RNA Is Growing

Last weekend I was cutting an apple for baked oatmeal (a Pennsylvania thing) when I noticed something odd. As I sliced through the apple’s core, where there would normally be a space around each seed, long spindly white things were woven between adjacent seed chambers. Looking closer, I realized that each apple seed inside the core had sprouted, and the white threads were rootlets, each nearly an inch long, already growing and tangling together inside a fresh apple.  

Maybe I should introduce myself. I am thrilled to be your new RNA Secretary, and feeling a bit daunted by it for two reasons: (1) Michael Cavenaugh left me some size 15 Secretary-shoes to fill, and (2) our President Ursula Goodenough’s recent flurry of book interviews has meant a deluge of new members (???? waves excitedly at the new members!) so there’s a lot to keep up with. I will do my best.  

After 25 years of sharing profound insights from nature in K-12 science classrooms, this past June I struck out on my own as a “science ambassador,” effectively expanding my student base to include anyone who will listen????. RNA members and officers have been wonderfully encouraging during these months of steep learning curves and fast professional growth.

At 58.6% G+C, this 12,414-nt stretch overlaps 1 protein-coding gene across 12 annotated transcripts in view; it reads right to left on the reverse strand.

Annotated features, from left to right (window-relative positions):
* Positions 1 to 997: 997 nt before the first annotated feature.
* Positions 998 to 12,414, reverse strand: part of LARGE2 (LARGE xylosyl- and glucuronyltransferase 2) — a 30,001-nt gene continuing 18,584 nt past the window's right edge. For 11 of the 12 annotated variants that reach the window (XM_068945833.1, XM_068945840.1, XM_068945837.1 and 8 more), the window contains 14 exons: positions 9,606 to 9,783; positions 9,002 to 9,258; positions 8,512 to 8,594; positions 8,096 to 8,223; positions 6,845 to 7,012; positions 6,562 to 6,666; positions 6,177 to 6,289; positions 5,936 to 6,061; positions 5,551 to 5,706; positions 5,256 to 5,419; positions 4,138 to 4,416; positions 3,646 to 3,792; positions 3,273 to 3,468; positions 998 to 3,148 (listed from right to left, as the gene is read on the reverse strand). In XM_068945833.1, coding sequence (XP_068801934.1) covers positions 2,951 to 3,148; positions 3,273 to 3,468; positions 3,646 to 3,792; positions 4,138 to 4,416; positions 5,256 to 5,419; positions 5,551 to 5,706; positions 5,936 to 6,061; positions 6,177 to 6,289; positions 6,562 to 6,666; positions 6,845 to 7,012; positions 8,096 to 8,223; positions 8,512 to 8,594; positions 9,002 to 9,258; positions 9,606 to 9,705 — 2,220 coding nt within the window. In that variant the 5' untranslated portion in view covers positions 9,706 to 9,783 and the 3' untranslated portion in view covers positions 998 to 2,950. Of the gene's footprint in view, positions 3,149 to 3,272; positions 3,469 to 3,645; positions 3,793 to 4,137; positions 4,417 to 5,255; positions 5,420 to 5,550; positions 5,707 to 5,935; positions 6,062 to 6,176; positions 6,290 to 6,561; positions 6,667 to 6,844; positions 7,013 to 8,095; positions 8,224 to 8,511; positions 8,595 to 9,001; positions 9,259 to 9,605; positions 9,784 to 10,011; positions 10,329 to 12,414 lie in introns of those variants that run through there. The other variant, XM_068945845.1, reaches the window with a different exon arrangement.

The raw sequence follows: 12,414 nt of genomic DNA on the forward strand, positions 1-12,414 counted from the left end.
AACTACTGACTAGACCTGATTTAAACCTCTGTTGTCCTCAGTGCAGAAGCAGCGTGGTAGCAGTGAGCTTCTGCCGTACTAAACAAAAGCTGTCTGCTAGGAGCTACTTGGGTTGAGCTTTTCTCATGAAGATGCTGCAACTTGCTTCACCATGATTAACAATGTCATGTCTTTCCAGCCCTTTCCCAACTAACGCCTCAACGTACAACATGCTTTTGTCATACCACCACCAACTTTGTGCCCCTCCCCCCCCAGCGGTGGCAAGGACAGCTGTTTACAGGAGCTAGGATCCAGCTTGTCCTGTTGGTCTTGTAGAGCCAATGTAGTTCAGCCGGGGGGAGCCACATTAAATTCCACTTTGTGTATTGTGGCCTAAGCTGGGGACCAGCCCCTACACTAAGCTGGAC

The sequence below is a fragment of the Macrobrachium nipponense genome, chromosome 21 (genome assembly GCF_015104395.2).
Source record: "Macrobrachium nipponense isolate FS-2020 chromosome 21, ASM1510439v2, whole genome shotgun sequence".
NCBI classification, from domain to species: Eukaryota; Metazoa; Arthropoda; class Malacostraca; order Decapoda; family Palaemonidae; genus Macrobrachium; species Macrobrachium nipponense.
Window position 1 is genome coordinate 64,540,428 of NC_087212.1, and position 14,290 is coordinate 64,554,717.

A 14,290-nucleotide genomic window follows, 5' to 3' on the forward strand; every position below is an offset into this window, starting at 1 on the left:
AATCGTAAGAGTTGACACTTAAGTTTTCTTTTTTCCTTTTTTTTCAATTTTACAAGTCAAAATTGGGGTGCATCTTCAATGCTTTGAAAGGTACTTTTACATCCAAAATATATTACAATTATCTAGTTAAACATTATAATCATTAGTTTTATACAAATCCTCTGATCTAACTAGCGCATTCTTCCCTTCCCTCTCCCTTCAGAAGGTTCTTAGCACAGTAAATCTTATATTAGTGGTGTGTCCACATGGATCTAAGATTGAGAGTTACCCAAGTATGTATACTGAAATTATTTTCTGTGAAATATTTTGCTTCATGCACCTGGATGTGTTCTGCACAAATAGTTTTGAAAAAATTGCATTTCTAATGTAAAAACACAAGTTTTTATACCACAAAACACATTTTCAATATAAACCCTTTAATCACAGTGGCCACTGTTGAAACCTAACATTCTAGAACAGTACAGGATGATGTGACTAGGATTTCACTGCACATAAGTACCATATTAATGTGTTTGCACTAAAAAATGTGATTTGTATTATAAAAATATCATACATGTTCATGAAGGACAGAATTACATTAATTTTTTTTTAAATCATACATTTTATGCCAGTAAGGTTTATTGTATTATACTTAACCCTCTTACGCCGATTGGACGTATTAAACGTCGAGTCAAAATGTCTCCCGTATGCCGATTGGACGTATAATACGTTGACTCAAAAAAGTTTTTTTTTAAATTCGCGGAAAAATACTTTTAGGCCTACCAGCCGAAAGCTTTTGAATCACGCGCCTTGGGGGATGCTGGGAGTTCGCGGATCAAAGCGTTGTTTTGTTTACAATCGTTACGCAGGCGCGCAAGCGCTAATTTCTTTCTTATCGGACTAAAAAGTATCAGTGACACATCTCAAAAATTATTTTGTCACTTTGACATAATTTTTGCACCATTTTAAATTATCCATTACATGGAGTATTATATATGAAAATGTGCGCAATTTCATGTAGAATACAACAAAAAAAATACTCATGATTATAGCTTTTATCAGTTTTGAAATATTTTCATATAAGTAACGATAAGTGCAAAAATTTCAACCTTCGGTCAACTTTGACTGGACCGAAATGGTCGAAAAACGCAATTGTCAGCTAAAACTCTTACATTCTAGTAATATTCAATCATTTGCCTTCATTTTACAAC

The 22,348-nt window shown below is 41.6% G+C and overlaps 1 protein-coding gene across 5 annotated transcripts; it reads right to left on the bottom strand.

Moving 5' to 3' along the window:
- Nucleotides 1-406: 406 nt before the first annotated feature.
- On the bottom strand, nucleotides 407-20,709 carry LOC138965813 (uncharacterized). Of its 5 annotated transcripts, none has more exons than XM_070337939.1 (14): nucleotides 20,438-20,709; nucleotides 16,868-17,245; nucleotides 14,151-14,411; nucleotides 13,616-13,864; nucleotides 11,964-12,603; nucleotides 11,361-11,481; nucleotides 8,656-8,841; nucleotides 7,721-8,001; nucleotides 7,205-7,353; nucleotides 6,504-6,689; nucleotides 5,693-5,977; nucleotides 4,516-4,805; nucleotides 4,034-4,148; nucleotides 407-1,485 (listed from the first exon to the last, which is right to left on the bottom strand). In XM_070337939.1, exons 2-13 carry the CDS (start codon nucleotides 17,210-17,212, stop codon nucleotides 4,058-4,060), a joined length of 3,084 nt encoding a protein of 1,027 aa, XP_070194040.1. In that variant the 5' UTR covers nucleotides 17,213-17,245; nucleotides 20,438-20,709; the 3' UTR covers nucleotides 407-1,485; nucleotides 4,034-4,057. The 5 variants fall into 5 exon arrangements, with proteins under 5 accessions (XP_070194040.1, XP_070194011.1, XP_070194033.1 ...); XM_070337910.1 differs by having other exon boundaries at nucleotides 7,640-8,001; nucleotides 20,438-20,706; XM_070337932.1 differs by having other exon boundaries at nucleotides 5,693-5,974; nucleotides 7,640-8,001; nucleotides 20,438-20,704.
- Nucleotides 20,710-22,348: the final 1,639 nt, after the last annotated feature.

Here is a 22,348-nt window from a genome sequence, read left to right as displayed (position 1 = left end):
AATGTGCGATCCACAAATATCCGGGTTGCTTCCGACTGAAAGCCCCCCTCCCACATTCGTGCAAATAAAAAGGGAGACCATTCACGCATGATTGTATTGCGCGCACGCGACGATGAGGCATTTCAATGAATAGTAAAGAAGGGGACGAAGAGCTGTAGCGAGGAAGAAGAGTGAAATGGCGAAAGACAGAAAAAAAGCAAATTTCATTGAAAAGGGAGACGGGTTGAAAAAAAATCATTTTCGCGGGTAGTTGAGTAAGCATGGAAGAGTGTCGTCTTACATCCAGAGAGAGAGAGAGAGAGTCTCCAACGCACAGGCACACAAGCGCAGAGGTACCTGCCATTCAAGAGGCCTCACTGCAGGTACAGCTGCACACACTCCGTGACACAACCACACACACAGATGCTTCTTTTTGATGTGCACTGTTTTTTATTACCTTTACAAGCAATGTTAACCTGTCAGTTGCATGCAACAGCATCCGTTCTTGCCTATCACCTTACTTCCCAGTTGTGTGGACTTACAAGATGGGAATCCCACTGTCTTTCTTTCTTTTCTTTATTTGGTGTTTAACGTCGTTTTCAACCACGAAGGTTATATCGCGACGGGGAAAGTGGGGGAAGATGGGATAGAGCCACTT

This time of year, I am often surprised at life’s enthusiasm for growth. Like those apple seeds, life expands into new territories so boldly, and so impatiently, that I’m nudged to do likewise. In that light, I think we may be entering a spring of sorts for this Association of people who “take nature to heart.” Why do I think so? Let me count the ways…


1- Our membership is rapidly approaching 1,000 people, from all over the planet, and while there’s nothing objectively special about round numbers in an arbitrary number system, 1,000 still feels like a milestone to me. We are on track to fly past it in the next few weeks.


2- The term “Religious Naturalist” is rapidly (dare we say “exponentially”?) gaining a foothold in the larger culture.


3- RNA’s Operations Team, which we affectionately call The Hub, has more ideas than it can possibly manage for pushing that envelope further and faster. 


4- Sometime in the next few months The Hub will use this monthly newsletter to describe our unique, very mycelial plan for coordinating this growing global group of enthusiastic volunteer members. 


5- Once the plan is out “in the wild,” like any evolving fungal network, I predict it will grow in a thousand different directions at once, with your selection-pressures and energy to guide and nurture it. 


6- I’ve met enough of you to know that there’s so much talent and enthusiasm in our members, RNA’s growth will be astounding to watch. Where does your joy align with RNA’s mission to bring a naturalistic worldview to a needy world? 


Watch for it! In the meantime, get out and dig deep into all the ways life is emerging and persisting where you are. 


In appreciation, 


JD Stillwater

RNA Secretary



To be of the Earth is to know

the restlessness of being a seed

the darkness of being planted

the struggle toward the light

the pain of growth into the light

the joy of bursting and bearing fruit

the love of being food for someone

the scattering of your seeds

the decay of the seasons

the mystery of death

and the miracle of birth.

    —John Soos, in Elizabeth Roberts & Elias Amidon, Earth Prayers